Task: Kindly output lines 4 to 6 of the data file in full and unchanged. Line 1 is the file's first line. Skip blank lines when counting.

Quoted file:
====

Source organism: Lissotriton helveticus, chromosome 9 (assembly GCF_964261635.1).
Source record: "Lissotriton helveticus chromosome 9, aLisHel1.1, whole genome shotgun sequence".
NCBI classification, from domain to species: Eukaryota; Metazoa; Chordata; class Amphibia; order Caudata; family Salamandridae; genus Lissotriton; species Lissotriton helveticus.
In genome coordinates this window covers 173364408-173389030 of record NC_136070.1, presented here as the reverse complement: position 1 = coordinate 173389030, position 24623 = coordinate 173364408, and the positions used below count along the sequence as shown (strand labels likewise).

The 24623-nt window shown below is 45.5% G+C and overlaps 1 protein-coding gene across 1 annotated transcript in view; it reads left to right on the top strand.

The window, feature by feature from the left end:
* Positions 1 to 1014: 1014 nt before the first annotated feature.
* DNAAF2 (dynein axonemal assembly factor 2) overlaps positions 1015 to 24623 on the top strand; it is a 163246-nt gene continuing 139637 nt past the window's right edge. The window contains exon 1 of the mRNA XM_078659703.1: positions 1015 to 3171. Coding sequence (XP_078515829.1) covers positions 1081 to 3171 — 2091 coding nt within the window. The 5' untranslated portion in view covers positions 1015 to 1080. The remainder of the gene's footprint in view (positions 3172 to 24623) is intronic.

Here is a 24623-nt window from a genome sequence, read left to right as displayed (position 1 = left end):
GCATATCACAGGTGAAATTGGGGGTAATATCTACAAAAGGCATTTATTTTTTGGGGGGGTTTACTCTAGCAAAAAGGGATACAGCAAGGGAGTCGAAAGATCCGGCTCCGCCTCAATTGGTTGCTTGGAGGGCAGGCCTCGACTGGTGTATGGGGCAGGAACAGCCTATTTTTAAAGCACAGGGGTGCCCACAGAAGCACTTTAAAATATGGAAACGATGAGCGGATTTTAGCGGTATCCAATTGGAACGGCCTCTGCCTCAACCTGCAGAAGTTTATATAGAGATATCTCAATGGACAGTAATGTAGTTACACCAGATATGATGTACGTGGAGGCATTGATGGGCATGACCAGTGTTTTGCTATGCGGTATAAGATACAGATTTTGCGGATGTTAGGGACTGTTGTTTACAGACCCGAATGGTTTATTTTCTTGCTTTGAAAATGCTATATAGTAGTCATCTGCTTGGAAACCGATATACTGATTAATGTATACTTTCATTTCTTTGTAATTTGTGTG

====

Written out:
In genome coordinates this window covers 173364408-173389030 of record NC_136070.1, presented here as the reverse complement: position 1 = coordinate 173389030, position 24623 = coordinate 173364408, and the positions used below count along the sequence as shown (strand labels likewise).

The 24623-nt window shown below is 45.5% G+C and overlaps 1 protein-coding gene across 1 annotated transcript in view; it reads left to right on the top strand.

The window, feature by feature from the left end: